India's capital, New Delhi struggles to address the city's growing housing crisis.
In 2011, Shyam Selvadurai dreamed up a program called Write to Reconcile. Over three years, this effort brought together youth from around Sri Lanka to write across ethnic and religious boundaries.
Corruption from both Houthi rebels and the U.S.-backed government in the south has prevented aid groups from fighting Yemen's cholera epidemic.
In a post-genocide era, Rwandan women are stepping forward to rebuild the nation. But can progress continue under authoritarian leadership?
American-inspired houses in the country's western highlands are a daily reminder that opportunity lies elsewhere.
In the western highlands of Guatemala, the question is no longer whether someone will leave but when.
Mustava is one of few female Rohingya singers. Now living in Bangladesh, she fled Myanmar in the 1990s.
Photographer Misha Friedman says his study of Ukrainian prisons is about the traces that a society leaves behind. At the root of his work, though, are the people left behind.
The story of Wisconsin farmers' struggle to survive as dairy prices continue to deflate.
Despite investments, questions abound about the feasibility of examples of such communities far from metropolises.
Din Islam fled an attack by security forces in Myanmar. His father couldn't keep up, and Din is left with his music and memories.
Part one of a four-part series covering casteism in Indian society and continued discrimination against "untouchables" living abroad.
Joanne Silberner is visiting Australia and Fiji to find out if changing weather patterns can affect the mental health of a population. The answers aren't so simple.
Mattey's Garden, a 13-year-old gardening program offered at Matthew Whaley Elementary School in Williamsburg, VA, isn't just about vegetables.
Washington area students--from three-year olds to university undergrads--learned about critical global issues from Pulitzer Center photojournalists.
On Monday March, 25th 325 educators from around the world joined the Pulitzer Center’s Senior Education Manager, Fareed Mostoufi for the edWeb webinar "First Person: Bringing International Investigative Journalism into the Classroom."
The Pulitzer Center hosted a screening of A Table for All, a film produced by Pulitzer Center-Columbia Graduate Journalism School fellows Liz Scherffius and Thea Pilzecker documenting the work of Emma's Torch, a Brooklyn-based restaurant providing employment to refugees.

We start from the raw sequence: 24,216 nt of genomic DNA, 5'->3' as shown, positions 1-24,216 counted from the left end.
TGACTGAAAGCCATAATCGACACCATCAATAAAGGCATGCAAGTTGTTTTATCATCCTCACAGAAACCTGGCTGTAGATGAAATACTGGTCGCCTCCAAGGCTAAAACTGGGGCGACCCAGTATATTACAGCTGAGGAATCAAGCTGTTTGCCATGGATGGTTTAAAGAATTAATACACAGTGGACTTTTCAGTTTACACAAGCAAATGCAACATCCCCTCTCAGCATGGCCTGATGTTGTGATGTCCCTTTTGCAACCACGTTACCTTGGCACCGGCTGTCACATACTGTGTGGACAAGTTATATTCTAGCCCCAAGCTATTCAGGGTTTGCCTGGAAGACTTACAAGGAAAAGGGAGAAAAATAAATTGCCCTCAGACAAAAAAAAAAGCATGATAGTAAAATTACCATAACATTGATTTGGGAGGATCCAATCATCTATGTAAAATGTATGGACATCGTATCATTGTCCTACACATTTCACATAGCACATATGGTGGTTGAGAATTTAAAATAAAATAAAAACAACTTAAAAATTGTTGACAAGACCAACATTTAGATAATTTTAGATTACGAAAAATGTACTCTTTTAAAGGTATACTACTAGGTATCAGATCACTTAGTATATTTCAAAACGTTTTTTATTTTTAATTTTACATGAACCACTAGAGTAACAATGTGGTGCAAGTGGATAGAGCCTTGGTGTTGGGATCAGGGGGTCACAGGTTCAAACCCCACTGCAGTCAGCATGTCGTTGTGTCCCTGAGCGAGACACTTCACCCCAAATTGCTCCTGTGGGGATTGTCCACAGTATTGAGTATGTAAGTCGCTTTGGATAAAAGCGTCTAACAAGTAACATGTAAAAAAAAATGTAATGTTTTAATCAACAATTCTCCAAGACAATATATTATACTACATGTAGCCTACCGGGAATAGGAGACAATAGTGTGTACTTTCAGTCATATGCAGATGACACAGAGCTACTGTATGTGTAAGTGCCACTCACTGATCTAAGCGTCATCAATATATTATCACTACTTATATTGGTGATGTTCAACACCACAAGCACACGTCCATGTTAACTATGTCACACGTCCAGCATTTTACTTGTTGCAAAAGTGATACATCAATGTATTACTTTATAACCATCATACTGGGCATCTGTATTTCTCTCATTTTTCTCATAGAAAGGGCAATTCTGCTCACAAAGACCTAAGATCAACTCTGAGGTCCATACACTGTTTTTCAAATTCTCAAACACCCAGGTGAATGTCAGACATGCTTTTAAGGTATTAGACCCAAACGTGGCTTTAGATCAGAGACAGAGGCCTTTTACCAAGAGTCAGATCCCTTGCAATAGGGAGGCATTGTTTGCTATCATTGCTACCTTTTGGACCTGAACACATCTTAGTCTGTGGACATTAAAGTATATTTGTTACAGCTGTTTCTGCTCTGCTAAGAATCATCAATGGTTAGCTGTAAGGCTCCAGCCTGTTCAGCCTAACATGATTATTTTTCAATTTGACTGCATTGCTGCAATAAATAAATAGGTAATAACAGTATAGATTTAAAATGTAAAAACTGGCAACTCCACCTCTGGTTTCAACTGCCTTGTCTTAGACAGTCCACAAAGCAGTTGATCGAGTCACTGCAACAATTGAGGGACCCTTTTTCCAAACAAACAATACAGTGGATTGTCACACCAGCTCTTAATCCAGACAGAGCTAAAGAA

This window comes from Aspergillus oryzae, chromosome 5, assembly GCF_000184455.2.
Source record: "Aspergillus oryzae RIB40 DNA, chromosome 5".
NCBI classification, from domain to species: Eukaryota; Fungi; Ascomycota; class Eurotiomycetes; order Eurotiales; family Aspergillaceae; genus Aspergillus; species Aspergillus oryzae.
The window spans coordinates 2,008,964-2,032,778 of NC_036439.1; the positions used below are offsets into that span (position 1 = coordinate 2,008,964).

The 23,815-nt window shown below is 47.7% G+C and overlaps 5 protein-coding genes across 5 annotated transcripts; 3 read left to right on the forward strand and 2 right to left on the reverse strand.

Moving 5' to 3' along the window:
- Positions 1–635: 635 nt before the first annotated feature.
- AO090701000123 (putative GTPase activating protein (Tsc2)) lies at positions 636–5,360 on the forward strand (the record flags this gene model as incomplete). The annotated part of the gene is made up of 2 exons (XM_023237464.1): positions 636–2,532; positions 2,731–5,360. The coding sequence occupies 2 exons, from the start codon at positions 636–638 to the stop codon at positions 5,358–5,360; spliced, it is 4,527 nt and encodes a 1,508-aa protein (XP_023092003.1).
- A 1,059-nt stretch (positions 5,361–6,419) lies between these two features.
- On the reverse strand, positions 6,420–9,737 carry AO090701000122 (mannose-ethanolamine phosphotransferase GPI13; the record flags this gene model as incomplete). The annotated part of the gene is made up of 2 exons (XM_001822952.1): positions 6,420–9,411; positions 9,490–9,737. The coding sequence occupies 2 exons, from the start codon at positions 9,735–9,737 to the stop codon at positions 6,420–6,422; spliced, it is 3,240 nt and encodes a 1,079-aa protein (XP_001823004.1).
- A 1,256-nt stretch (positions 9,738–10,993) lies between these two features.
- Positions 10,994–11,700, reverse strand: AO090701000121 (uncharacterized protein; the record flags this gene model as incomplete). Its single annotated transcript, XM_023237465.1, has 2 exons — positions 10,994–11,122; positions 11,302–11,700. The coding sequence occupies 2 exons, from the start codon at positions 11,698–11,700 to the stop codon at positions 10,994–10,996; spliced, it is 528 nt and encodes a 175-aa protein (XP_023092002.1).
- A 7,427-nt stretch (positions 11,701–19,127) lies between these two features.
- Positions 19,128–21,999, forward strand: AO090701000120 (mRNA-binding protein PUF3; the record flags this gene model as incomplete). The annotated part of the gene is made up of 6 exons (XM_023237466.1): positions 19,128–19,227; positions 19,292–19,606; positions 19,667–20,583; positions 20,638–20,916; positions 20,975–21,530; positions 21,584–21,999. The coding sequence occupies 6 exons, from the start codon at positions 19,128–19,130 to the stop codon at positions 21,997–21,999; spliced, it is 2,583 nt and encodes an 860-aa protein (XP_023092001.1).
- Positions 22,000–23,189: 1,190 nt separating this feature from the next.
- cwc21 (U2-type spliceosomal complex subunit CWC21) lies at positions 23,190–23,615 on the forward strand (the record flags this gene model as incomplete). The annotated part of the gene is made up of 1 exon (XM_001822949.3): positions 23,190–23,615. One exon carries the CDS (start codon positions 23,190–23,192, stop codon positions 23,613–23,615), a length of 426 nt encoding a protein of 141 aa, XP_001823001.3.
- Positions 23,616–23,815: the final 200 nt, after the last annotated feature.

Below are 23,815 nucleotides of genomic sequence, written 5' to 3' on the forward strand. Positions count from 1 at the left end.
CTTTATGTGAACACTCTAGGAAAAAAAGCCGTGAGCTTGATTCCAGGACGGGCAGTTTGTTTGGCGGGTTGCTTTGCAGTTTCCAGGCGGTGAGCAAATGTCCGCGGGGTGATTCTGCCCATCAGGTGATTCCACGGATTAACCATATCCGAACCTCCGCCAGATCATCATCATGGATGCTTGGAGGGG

Experience aerial photography of our rapidly changing planet and a discussion on religion and climate change.
Pulitzer Center staff chose their favorite photos of the year. Take a look at the work of our grantees who traveled the world to report on a wide range of issues.
The makers of award-winning documentary 'We Became Fragments' talked with middle schoolers in Washington, D.C about exploring the world through film.
At City of Asylum in Pittsburgh, a lively conversation about running a noodle business and immigration policy.
K-12 students from DC public schools met a professional filmmaker and two world-renowned acrobats as part of the "Circus Without Borders" school visits.
Pulitzer Center student fellow Caron Creighton will share her reporting on the lives of African asylum-seekers in Israel.
The Pulitzer Center partnered with the Tomodachi Youth Exchange program to encourage high school students from Japan and the United States to tell the underreported stories through photography.
A 12-year old girl questions the fate of the earth at the August 1 launch of the NYT Magazine article, "Losing Earth," by author Nathaniel Rich, at The Times Center in New York.
Moscow-based reporter focuses on women in much of her reporting because she says you can tell a lot about a country and a crisis through their stories.
North Carolina high school students explore poverty in Winston-Salem in the student-produced documentary "Placing Identity," developed as part of the Pulitzer Center's NewsArts initiative.